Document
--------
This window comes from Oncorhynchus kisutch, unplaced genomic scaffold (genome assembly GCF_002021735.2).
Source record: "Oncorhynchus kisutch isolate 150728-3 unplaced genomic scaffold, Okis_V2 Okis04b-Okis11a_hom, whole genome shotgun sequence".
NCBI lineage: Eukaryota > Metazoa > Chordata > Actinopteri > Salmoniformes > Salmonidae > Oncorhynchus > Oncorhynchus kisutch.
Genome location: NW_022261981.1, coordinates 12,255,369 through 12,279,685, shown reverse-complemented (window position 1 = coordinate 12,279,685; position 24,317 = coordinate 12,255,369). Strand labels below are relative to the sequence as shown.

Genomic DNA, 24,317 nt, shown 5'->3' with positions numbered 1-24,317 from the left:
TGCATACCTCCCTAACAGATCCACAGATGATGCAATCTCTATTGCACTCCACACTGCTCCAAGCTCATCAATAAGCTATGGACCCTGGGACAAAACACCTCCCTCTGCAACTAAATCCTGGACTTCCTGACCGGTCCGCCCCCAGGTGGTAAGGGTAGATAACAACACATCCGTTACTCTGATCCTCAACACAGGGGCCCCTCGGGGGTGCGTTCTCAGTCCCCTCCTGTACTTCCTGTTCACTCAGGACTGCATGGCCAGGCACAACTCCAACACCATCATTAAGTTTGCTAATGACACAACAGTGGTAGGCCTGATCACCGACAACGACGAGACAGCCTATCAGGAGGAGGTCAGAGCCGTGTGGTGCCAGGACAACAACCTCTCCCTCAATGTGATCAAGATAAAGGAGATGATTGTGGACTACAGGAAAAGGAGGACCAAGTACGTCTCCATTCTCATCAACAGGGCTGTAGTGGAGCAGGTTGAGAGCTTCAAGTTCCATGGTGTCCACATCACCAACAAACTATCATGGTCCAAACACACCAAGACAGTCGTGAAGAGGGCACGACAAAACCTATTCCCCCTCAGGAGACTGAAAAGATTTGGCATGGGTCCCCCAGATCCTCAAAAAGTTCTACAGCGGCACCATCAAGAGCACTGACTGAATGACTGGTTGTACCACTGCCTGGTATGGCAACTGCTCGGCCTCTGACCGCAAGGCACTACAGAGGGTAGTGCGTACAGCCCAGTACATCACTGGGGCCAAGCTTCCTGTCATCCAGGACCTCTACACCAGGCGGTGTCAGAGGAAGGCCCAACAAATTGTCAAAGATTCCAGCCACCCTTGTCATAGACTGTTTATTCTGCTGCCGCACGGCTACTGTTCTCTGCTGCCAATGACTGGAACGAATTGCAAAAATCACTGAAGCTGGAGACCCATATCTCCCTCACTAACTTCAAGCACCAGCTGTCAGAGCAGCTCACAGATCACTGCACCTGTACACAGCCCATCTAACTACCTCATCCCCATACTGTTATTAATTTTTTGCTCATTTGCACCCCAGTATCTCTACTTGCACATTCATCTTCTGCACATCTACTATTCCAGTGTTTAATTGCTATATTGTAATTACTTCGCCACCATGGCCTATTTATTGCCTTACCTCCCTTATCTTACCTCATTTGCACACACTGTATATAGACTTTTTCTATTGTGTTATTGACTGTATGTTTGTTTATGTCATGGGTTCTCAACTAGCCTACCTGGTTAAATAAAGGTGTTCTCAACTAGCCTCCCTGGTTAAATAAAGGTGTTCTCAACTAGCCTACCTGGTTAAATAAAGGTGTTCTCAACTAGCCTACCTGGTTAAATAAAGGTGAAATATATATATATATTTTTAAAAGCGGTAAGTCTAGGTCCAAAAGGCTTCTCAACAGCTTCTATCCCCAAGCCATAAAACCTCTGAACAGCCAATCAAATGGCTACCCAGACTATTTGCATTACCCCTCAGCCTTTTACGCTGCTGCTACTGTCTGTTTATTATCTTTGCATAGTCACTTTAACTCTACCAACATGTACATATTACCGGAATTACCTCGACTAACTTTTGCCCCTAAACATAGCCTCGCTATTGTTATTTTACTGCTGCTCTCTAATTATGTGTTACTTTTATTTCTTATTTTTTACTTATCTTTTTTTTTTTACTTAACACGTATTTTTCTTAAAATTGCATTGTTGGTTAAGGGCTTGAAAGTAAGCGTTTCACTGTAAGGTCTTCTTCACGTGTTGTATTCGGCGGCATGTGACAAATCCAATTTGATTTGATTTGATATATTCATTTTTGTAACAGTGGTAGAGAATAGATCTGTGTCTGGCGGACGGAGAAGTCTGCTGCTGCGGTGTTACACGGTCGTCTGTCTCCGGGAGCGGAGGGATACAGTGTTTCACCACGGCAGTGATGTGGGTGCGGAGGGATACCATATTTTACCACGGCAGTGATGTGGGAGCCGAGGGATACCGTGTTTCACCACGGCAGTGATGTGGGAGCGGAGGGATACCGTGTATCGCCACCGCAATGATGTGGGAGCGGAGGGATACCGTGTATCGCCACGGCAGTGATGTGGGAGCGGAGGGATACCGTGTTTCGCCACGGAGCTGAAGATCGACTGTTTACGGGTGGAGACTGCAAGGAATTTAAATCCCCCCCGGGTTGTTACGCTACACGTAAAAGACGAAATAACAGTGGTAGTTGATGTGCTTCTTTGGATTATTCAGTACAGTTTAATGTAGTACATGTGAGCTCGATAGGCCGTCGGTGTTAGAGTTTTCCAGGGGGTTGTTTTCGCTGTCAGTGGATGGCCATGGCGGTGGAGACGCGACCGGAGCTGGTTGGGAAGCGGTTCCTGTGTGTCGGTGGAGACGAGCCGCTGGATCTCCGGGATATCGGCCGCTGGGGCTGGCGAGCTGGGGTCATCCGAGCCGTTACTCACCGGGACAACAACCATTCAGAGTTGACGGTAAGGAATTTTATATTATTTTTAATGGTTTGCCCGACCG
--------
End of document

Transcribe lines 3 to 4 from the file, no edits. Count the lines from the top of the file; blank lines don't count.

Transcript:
NCBI lineage: Eukaryota > Metazoa > Chordata > Actinopteri > Salmoniformes > Salmonidae > Oncorhynchus > Oncorhynchus kisutch.
Genome location: NW_022261981.1, coordinates 12,255,369 through 12,279,685, shown reverse-complemented (window position 1 = coordinate 12,279,685; position 24,317 = coordinate 12,255,369). Strand labels below are relative to the sequence as shown.